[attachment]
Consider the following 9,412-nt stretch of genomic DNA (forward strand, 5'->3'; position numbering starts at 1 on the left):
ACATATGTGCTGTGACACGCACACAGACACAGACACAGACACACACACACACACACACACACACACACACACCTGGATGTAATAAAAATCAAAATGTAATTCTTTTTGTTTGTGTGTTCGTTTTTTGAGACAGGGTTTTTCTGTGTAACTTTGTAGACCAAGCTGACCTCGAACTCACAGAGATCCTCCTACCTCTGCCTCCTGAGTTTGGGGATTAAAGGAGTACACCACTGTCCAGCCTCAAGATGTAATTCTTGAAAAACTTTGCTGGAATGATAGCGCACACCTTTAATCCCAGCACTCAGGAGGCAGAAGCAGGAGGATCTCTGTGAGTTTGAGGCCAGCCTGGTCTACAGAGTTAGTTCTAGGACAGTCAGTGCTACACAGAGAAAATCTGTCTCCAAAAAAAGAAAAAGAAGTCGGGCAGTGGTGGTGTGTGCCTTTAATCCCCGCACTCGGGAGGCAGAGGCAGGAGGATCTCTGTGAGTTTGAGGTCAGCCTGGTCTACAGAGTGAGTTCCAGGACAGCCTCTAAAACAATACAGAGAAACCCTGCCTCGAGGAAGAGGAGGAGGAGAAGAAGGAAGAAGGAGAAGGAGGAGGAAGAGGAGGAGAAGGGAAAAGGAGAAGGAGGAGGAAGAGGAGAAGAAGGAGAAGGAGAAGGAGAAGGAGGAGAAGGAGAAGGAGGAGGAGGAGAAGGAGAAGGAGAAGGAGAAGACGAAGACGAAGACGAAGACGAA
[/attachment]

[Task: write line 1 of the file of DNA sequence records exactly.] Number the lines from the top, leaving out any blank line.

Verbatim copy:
Consider the following 9,412-nt stretch of genomic DNA (forward strand, 5'->3'; position numbering starts at 1 on the left):